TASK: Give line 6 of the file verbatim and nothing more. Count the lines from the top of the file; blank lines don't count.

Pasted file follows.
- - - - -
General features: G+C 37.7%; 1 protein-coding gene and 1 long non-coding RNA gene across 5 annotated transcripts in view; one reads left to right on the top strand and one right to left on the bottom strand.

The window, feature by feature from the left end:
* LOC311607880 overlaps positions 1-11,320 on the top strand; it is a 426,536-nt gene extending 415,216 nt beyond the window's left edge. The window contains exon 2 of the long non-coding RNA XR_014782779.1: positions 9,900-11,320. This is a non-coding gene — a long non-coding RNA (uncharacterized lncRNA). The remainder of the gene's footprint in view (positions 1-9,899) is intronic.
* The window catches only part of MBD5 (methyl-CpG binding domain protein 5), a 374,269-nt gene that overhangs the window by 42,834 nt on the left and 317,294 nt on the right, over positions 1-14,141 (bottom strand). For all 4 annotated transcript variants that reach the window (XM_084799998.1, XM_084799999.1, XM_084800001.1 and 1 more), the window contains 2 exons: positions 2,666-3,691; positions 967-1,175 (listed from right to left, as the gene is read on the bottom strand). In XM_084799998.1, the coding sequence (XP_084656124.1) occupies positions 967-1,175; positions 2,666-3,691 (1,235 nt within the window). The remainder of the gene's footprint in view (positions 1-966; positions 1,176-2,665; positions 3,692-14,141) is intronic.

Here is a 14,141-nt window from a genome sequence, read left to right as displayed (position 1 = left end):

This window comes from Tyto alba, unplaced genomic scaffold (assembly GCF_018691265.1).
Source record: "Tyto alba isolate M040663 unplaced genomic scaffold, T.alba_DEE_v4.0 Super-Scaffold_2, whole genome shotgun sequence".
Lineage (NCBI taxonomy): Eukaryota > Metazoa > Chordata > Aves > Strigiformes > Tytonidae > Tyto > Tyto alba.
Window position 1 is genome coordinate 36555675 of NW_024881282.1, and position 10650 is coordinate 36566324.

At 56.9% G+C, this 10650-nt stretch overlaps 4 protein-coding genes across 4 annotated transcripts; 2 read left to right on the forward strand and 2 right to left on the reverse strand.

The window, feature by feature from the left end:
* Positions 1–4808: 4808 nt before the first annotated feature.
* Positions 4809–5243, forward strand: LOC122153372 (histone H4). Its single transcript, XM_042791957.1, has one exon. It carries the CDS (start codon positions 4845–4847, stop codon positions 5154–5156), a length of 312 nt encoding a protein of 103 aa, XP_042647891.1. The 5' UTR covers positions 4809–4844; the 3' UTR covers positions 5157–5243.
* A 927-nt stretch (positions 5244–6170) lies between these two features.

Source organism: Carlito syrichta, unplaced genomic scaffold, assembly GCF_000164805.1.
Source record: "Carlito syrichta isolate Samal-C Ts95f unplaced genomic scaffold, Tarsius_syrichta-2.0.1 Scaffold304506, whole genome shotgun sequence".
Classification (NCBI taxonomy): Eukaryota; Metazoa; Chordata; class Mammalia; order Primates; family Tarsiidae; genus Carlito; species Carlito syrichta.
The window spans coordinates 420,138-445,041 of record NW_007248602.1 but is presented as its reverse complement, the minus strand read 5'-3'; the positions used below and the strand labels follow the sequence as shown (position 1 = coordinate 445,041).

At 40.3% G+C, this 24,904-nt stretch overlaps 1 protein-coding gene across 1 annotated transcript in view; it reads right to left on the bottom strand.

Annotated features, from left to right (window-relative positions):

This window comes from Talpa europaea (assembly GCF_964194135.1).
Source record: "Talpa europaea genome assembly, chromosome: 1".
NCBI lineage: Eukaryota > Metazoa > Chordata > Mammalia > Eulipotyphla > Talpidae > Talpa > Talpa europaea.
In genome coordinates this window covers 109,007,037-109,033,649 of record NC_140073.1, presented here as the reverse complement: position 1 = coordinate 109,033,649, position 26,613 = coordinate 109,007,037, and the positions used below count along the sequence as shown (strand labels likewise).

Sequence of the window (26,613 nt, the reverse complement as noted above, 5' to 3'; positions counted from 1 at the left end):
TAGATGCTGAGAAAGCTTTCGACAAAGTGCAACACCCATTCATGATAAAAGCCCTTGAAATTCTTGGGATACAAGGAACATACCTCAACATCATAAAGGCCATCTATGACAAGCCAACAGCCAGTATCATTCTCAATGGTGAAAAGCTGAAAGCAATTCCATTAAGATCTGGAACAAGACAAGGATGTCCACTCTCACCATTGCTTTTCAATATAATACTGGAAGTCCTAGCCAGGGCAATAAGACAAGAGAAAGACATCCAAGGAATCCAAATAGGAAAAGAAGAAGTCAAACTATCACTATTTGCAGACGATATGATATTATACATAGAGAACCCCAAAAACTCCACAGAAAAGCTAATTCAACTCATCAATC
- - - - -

This window comes from Tyto alba, unplaced genomic scaffold (assembly GCF_018691265.1).